The National Health Policy 2017 that aims to raise public health expenditure to 2.5 per cent of the gross domestic product, targets universal access to good quality healthcare services at affordable costs with a proposal to provide free drugs, free diagnostics and free emergency care services in all public hospitals is a welcome step, according to medical fraternity.
“With shift to wellness and prevention from sick care, and the increase in public health expenditure to 2.5% of the GDP, the National Health policy 2017 has its heart in the right place” said Dr Naresh Trehan, chairman, CII National Healthcare Council and chairman, Medanta Group. “CII welcomes the National Health Policy, it shows the commitment of the government to put health of its citizens first,” he added.
The Apollo Hospitals Group called it a "visionary step" towards assuring quality of life and quality of health services to every citizen. “Not only will it lead to strengthening of the primary health institutions, it will also help reduce the burden of communicable and non-communicable diseases while reducing out-of-pocket expenditure on health services," said Prathap C Reddy, founder chairman of the group.
Voluntary Health Association of India and its 4500 Member Organisations, working in health throughout the country, welcomed the move by the government for bringing the National Health Policy 2017 that seeks to reach everyone in a comprehensive integrated way to move towards wellness.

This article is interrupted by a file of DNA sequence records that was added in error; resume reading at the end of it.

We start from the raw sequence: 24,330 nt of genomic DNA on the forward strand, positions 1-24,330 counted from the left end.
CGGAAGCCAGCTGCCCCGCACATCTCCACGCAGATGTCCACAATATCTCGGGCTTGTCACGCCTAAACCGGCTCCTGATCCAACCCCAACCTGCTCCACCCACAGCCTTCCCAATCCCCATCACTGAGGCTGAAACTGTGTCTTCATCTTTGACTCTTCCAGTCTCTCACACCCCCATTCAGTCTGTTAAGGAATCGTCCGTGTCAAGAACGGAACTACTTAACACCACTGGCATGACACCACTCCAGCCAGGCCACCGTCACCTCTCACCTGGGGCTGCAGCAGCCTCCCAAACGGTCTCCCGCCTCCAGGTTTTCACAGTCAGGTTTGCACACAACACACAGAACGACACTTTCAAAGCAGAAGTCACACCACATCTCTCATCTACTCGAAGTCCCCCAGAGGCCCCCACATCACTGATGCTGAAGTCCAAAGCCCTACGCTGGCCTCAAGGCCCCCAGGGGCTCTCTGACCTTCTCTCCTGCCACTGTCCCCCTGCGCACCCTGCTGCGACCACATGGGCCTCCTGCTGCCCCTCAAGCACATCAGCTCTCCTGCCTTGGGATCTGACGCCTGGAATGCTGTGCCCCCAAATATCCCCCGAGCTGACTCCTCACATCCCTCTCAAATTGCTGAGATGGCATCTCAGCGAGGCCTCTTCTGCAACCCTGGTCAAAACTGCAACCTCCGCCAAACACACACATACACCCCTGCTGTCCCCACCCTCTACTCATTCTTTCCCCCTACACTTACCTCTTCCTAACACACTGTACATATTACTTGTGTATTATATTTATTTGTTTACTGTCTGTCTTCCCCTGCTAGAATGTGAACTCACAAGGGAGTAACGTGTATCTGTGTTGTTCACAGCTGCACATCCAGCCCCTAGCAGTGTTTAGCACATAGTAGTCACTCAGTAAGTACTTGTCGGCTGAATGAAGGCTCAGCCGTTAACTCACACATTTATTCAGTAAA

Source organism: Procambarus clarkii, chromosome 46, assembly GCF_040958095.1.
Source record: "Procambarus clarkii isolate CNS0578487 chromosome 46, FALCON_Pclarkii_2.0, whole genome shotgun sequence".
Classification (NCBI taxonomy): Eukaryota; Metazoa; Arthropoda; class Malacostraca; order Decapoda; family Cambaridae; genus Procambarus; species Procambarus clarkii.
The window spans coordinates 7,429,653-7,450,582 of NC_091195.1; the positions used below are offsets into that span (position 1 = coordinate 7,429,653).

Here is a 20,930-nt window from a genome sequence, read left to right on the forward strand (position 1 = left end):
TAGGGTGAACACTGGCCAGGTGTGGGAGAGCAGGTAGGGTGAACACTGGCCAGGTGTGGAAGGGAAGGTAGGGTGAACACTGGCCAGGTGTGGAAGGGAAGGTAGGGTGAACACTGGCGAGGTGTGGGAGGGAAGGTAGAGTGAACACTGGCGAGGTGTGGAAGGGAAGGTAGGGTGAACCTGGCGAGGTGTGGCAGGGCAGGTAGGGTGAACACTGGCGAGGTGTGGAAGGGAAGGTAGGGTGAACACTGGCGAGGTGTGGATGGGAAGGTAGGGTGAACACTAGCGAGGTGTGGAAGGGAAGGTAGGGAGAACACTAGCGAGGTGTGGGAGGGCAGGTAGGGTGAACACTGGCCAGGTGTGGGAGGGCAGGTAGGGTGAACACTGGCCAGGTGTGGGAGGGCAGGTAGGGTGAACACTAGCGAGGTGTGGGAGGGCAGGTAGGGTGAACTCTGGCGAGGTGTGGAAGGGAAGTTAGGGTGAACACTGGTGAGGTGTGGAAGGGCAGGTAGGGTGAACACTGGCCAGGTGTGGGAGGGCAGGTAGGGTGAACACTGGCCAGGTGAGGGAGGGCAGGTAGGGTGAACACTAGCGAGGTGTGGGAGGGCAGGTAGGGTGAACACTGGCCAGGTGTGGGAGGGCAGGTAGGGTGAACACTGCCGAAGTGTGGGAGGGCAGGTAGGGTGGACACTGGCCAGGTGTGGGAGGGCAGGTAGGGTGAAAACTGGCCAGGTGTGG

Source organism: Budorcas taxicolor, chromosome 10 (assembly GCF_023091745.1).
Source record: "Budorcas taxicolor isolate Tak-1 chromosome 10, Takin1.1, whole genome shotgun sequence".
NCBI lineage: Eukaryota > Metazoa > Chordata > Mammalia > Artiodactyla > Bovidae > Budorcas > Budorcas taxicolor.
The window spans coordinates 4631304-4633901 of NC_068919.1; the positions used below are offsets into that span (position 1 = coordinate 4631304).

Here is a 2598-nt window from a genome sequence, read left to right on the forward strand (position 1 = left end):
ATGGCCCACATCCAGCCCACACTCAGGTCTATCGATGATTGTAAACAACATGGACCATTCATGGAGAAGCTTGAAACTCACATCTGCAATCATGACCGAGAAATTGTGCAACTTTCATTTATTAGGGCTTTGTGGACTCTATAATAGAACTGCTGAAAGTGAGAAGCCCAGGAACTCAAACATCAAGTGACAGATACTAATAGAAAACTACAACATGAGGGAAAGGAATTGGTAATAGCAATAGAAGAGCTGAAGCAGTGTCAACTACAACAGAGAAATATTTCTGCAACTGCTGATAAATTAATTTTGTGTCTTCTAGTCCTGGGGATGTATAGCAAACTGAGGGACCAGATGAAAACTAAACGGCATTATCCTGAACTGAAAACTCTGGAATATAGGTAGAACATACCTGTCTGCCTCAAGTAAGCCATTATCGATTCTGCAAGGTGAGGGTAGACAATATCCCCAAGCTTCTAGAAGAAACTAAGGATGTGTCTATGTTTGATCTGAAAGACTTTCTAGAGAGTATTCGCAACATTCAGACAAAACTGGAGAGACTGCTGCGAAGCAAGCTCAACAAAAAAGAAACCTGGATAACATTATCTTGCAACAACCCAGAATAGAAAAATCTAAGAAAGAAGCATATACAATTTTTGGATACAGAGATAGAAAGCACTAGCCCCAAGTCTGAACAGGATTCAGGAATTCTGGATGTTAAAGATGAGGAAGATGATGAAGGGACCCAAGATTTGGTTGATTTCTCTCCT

“The policy though has come after a gap of 15 years to address the current and emerging challenges necessitated by the changing socio-economic, technological and epidemiological landscape, it is extremely timely and appropriate for being patient centric and quality driven. It emphasises reorienting and strengthening public health institutions across the country, so as to provide universal access to free drugs, diagnostics and other essential healthcare, said Alok Mukhopadhyay, chairman, VHAI.
“The government, however needs to be careful in their enthusiasm to create favourable climate to engage with the private sector, so that we do not put health in the market place. Leaving health sector at the mercy of market mechanism might compromise the intrinsic values of health care,” said Mukhopadhyay.
“With a focus on preventive approach rather than on the curative one, on NCDs, the new Health Policy will be an improvement programme to reach and support citizens with chronic diseases in varied settings. Lack of prevention of chronic diseases has a particular impact on the quality of life, on escalating health care costs, and on the overall economy,” said Dr Kenneth E Thorpe, chairman, Partnership to Fight Chronic Diseases (PFCD).
“The policy’s shift from a strong bias towards curative care to preventive care to improve awareness about risk factors, screening, early diagnosis and counselling are critical to tackle a steady rise in NCDs and in bringing down the prohibitive cost of lifelong treatment,” said Aman Gupta of PFCD.